By Alan Durning

One important but little-discussed difference between the Canadian and American parts of Cascadia is their different philosophies about trash. This difference has emerged in the last decade. And, sad to say, the Canadians have left the Americans in the dustbin, so to speak.

By embracing a concept called “product stewardship” or “extended producer responsibility,” British Columbia has adopted a far less regulatory, government-centered approach, even while they’ve made dramatic gains in waste reduction and recycling.

The idea of product stewardship springs from posing an unfamiliar question: Who’s responsible for products you buy when you’re done with them? In other words, who takes out the trash?

The customary answer to that question is, “You do.” But in practice, the answer has become, “local government.”

Trash hauling has been a local-government responsibility since a century ago, when public hygiene depended on getting rubbish (and the rats and insects it fostered) out of town. But the composition of solid waste has changed radically in the past century, while responsibility for garbage has not. A century ago, urban wastes consisted mostly of ashes and biodegradable scraps such as food waste. Now, the solid wastes that Cascadian communities handle are overwhelmingly discarded consumer products and their packaging.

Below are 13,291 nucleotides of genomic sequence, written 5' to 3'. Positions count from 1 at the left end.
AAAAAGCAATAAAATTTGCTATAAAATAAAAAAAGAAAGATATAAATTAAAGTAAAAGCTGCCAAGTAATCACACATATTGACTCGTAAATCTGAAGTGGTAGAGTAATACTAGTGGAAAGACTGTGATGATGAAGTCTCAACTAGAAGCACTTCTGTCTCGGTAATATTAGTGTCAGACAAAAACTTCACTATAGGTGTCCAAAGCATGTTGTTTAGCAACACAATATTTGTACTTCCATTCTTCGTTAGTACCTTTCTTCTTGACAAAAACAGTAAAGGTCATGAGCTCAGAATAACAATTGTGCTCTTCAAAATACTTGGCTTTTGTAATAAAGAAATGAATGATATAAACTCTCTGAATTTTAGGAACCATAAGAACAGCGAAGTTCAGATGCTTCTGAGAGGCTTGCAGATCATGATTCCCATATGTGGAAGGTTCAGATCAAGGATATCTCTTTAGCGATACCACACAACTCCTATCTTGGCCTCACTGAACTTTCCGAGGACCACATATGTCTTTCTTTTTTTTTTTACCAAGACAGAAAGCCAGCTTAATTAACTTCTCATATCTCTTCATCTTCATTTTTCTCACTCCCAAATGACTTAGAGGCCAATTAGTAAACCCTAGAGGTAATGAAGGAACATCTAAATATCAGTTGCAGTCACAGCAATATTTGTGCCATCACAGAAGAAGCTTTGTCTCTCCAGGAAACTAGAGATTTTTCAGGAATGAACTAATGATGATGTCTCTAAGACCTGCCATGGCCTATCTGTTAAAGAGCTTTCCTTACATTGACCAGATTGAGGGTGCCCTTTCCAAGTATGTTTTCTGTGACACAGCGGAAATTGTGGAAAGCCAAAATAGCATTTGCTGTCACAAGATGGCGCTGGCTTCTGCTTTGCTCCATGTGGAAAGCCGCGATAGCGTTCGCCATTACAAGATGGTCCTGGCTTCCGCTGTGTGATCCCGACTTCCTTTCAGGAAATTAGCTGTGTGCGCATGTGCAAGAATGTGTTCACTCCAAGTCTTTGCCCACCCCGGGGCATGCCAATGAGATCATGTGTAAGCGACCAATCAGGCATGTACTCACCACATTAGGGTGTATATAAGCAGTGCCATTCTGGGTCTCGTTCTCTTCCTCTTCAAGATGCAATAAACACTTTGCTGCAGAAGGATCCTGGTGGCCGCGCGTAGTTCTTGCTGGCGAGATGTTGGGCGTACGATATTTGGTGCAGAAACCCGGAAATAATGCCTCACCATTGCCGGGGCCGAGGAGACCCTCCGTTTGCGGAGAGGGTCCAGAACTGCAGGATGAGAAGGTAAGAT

Product stewardship shifts responsibility for waste from government to those who design the products and packaging-the manufacturers. Manufacturers have the largest opportunities to reduce lifecycle environmental and health impacts, because the design phase of the product chain is the most critical to reducing waste.

In practice, product stewardship means that industries keep reuse and recycling in mind when planning products and they band together to create reuse and recycling systems. Retailers and industry-sponsored depots give rebates to consumers returning used goods covered by product stewardship, such as paint. Industry organizations collect and reuse or recycle the goods, often recouping the costs of collection by gaining a relatively “pure” stream of recyclables. The paint stream is all paint, for example, not the profusion of different substances currently brought to household waste sites in American Cascadia.

Next: Part II–The heartbreaking history of product stewardship

More information: Sightline research

Extend the bottle bill: Product stewardship

Sightline’s pollution indicator

Other resources

EPA’s product stewardship page

BC’s product stewardship page

Washington State’s E-Cycle program page


Northwest Product Stewardship Council

Recycling Council of British Columbia

Zero Waste Washington (formerly Washington Citizens for Resource Conservation)

Product Policy Institute

Pollution Prevention Resource Center

December 1, 2004